- Resource Centers
Alexandria, Va. May 7, 2013 - Bipartisan legislation that would let pharmacists devote more time to Medicare beneficiaries and less to haggling with drug benefit middlemen over clerical issues and below-cost payments for generic drugs was introduced in the U.S. Senate and won the backing of the National Community Pharmacists Association (NCPA) today.
"Patients trust independent community pharmacists for the expert medication counseling and other services that they provide, such as immunizations and diabetes counseling," said B. Douglas Hoey, RPh, MBA. "Unfortunately, these pharmacist, small business owners face an increasing number of indefensible barriers to providing the level of care that their patients deserve and have come to expect. Often this is due to the unchecked authority that pharmacy benefit managers (PBMs) have over community pharmacies. This bipartisan legislation would achieve a more balanced business relationship between PBMs and community pharmacies and thereby allow pharmacists to continue putting patients first in health care."
The Medicare Prescription Drug Program Integrity and Transparency Act (S. 867) was introduced by U.S. Senators Mark Pryor (D-Ark.) and Jerry Moran (R-Kan.). It would focus pharmacy audits on uncovering actual fraud and abuse, bring transparency to generic drug reimbursement rates and give Medicare beneficiaries additional privacy and other protections.
First, the bill would rein in abusive audit tactics and ensure that any legitimately recouped funds are passed on to Medicare, not pocketed by middlemen. While Part D pharmacy audits are necessary to detect fraud and abuse, drug plan intermediaries such as pharmacy benefit managers (PBMs) are abusing this process by singling out expensive drugs and using typographical and other trivial errors to recoup from pharmacies significant amounts that are not always necessarily returned to the Medicare program. Twenty-four states have adopted similar legislation.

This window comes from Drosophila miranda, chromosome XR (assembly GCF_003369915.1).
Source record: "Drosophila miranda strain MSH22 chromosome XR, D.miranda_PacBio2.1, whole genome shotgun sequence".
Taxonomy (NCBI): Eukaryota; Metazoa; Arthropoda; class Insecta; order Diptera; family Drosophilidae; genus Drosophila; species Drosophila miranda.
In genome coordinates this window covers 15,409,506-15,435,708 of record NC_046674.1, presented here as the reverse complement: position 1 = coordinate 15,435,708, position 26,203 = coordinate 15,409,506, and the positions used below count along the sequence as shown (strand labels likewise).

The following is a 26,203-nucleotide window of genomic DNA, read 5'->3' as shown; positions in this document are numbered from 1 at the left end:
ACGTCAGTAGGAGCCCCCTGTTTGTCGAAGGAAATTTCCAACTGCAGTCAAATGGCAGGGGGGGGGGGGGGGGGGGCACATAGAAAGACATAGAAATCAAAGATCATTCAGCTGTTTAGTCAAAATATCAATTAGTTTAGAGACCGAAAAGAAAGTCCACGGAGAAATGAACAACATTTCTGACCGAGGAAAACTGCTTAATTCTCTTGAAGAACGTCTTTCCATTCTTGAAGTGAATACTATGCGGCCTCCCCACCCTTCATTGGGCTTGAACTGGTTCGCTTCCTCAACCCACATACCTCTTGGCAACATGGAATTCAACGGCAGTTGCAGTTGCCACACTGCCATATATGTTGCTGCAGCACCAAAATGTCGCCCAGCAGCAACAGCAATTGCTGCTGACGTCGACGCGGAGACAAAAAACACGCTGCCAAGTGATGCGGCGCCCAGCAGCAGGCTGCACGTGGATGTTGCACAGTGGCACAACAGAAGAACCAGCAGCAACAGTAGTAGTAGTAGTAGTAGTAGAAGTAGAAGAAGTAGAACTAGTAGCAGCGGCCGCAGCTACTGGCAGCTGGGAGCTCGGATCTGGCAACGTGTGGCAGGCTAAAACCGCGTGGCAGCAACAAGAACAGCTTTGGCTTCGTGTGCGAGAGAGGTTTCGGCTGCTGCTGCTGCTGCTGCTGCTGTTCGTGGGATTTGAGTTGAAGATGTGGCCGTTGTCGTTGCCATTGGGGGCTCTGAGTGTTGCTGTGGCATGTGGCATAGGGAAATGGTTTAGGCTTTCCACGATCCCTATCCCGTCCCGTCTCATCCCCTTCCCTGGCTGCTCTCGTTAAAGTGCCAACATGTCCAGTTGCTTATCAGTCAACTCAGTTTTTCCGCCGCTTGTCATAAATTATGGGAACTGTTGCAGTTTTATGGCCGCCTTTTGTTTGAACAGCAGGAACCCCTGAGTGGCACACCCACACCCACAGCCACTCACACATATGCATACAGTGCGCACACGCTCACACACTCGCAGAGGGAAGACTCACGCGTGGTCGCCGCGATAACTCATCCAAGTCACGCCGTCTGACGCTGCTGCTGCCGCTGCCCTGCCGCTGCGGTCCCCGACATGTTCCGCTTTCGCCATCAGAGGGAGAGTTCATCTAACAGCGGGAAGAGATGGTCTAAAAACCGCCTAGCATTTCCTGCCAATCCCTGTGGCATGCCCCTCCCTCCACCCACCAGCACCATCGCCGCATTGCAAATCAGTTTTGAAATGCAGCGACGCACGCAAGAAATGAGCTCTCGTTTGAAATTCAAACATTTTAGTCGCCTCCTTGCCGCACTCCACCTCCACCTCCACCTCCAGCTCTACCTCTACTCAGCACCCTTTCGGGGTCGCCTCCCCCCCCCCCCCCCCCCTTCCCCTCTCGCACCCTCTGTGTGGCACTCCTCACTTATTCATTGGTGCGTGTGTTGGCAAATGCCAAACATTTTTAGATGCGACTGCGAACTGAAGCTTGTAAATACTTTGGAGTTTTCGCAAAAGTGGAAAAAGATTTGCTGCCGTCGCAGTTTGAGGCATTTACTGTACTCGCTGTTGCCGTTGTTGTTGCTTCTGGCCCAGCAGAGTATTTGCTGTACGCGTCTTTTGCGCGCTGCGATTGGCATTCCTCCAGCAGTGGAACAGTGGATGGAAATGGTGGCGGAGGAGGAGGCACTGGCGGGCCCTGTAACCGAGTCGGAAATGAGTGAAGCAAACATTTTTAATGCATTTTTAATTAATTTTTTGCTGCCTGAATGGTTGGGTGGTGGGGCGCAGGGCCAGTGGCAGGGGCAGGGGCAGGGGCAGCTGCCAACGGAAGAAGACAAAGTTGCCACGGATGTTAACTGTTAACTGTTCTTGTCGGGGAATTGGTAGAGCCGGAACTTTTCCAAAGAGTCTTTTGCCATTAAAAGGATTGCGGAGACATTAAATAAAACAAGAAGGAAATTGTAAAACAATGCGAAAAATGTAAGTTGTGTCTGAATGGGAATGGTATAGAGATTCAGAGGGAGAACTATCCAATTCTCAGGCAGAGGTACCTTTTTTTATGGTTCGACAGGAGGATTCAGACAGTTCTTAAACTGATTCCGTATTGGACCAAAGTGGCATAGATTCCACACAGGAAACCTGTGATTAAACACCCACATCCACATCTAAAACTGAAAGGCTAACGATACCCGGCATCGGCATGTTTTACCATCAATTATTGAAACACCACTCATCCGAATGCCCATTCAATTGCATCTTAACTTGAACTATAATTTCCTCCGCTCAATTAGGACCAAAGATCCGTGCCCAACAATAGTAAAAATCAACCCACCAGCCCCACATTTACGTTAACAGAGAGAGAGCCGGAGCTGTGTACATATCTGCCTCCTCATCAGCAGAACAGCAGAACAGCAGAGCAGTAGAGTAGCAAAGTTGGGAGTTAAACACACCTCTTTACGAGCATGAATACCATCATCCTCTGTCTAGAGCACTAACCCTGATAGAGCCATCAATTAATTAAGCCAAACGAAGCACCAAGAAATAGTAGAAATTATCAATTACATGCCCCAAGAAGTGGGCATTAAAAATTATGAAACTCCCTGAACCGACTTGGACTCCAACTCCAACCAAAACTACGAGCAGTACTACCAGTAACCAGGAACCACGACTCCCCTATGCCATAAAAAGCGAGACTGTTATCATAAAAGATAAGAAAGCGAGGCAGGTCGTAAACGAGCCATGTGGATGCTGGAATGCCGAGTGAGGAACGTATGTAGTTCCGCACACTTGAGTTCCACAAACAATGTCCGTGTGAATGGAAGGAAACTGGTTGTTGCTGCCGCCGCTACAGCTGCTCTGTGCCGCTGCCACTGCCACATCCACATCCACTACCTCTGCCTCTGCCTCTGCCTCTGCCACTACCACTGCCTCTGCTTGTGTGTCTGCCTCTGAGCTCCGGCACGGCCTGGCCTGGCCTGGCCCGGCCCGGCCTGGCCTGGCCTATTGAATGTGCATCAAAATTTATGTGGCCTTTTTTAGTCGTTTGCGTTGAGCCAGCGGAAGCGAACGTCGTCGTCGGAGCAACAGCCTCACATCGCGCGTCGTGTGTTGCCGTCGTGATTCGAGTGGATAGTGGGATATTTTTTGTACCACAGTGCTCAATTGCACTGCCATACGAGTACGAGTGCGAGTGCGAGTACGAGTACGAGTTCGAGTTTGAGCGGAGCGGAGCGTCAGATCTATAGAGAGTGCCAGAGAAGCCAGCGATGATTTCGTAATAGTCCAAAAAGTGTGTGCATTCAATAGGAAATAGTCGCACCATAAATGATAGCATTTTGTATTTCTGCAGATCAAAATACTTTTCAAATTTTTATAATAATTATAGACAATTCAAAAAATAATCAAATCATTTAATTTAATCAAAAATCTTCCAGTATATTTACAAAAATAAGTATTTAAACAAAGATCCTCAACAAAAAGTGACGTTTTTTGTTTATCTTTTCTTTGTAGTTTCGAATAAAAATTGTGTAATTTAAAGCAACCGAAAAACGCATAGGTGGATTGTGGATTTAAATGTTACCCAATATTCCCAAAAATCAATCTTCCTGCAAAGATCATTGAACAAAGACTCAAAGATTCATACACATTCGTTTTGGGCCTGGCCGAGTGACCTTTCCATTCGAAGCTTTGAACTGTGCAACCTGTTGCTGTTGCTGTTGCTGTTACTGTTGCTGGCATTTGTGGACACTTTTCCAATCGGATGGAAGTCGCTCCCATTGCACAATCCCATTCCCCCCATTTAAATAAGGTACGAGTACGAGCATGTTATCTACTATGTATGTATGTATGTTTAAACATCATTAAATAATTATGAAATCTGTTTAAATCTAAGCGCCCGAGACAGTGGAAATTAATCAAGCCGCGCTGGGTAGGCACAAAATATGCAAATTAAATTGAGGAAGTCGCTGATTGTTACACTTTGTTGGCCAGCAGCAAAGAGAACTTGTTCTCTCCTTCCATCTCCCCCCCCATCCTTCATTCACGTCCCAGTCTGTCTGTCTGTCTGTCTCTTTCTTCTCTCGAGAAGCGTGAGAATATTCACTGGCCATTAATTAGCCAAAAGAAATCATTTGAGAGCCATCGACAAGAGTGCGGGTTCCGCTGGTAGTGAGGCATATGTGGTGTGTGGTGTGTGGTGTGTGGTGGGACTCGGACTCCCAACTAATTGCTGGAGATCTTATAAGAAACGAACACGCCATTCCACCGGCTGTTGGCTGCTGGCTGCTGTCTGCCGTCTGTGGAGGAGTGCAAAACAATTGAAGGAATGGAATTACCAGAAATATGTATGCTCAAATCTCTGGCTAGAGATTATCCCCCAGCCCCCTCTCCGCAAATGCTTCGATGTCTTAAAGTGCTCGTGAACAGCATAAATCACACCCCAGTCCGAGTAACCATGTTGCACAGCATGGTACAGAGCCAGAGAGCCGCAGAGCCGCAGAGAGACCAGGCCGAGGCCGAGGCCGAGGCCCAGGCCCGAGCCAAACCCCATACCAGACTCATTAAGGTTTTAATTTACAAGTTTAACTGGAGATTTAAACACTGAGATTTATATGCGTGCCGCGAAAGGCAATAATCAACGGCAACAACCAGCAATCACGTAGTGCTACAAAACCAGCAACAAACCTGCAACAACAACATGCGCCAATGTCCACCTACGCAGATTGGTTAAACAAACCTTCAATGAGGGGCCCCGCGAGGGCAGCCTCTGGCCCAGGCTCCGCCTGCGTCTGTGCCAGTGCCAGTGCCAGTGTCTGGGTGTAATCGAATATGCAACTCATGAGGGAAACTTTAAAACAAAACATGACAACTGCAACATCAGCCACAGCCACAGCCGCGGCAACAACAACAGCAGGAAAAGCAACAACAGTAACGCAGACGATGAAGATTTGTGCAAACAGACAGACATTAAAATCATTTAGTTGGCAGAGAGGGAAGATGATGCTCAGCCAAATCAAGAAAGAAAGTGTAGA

"When a pharmacist gives a patient the right medication at the right time, at the right cost, it should not be a punishable offense," Hoey said. "Audits, of course, must be conducted, but they should not be exploited by middlemen at the expense of Medicare and the taxpayer."
Second, the bill would increase transparency into generic drug payment rates. To continue serving most patients, pharmacists must sign contracts with Part D plans and/or PBMs. However, the contracts are non-negotiable and do not disclose the terms and conditions regarding payments for most generic drugs, which account for nearly 80 percent of drugs dispensed. Increasingly, pharmacies are being paid below their costs to dispense and the reimbursement limits, or Maximum Allowable Cost (MAC), is not updated frequently to reflect generic drug price spikes. The legislation would allow a pharmacy to know how its individual MAC rates would be determined (but not those of other pharmacies in that particular health plan's pharmacy network) and require payments to be updated more frequently to keep pace with actual market costs.
Third, the bill would give Medicare beneficiaries additional privacy protections and greater choice of pharmacy. PBMs could not transmit personally identifiable utilization or claims data to a PBM-owned pharmacy unless the patient has voluntarily elected to fill their prescription at such pharmacy. In addition, PBMs would be banned from requiring that a beneficiary use a retail or mail order pharmacy in which the PBM has an ownership interest.
"We commend Senators Pryor and Moran for their work on this legislation," added Hoey. "This bill would address some of the most challenging roadblocks to pharmacists providing even better patient care. Community pharmacists should get engaged at the grassroots level and encourage their Members of Congress to support this legislation."